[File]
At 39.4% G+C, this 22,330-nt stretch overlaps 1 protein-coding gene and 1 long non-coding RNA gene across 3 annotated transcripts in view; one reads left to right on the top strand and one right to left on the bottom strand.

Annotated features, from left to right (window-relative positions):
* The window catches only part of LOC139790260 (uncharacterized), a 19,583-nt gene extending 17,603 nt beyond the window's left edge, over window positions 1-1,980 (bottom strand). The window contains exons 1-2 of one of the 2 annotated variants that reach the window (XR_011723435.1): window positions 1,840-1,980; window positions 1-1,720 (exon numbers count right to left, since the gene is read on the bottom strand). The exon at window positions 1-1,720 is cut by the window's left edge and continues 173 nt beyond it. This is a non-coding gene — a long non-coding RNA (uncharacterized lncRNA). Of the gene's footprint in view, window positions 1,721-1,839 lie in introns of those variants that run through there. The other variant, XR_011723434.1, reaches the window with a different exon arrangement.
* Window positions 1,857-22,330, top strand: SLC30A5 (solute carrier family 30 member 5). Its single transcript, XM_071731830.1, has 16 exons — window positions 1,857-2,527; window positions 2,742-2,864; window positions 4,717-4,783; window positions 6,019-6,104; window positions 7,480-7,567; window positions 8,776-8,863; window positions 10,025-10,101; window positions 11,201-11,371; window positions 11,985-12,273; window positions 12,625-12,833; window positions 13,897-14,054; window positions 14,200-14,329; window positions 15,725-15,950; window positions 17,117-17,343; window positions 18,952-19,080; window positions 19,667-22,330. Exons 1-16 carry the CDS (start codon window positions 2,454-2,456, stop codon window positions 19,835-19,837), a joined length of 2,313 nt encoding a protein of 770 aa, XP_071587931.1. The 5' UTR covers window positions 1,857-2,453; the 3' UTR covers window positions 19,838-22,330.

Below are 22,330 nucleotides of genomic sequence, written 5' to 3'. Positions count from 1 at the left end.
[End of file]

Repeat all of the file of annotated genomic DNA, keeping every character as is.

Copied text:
At 39.4% G+C, this 22,330-nt stretch overlaps 1 protein-coding gene and 1 long non-coding RNA gene across 3 annotated transcripts in view; one reads left to right on the top strand and one right to left on the bottom strand.

Annotated features, from left to right (window-relative positions):
* The window catches only part of LOC139790260 (uncharacterized), a 19,583-nt gene extending 17,603 nt beyond the window's left edge, over window positions 1-1,980 (bottom strand). The window contains exons 1-2 of one of the 2 annotated variants that reach the window (XR_011723435.1): window positions 1,840-1,980; window positions 1-1,720 (exon numbers count right to left, since the gene is read on the bottom strand). The exon at window positions 1-1,720 is cut by the window's left edge and continues 173 nt beyond it. This is a non-coding gene — a long non-coding RNA (uncharacterized lncRNA). Of the gene's footprint in view, window positions 1,721-1,839 lie in introns of those variants that run through there. The other variant, XR_011723434.1, reaches the window with a different exon arrangement.
* Window positions 1,857-22,330, top strand: SLC30A5 (solute carrier family 30 member 5). Its single transcript, XM_071731830.1, has 16 exons — window positions 1,857-2,527; window positions 2,742-2,864; window positions 4,717-4,783; window positions 6,019-6,104; window positions 7,480-7,567; window positions 8,776-8,863; window positions 10,025-10,101; window positions 11,201-11,371; window positions 11,985-12,273; window positions 12,625-12,833; window positions 13,897-14,054; window positions 14,200-14,329; window positions 15,725-15,950; window positions 17,117-17,343; window positions 18,952-19,080; window positions 19,667-22,330. Exons 1-16 carry the CDS (start codon window positions 2,454-2,456, stop codon window positions 19,835-19,837), a joined length of 2,313 nt encoding a protein of 770 aa, XP_071587931.1. The 5' UTR covers window positions 1,857-2,453; the 3' UTR covers window positions 19,838-22,330.

Below are 22,330 nucleotides of genomic sequence, written 5' to 3'. Positions count from 1 at the left end.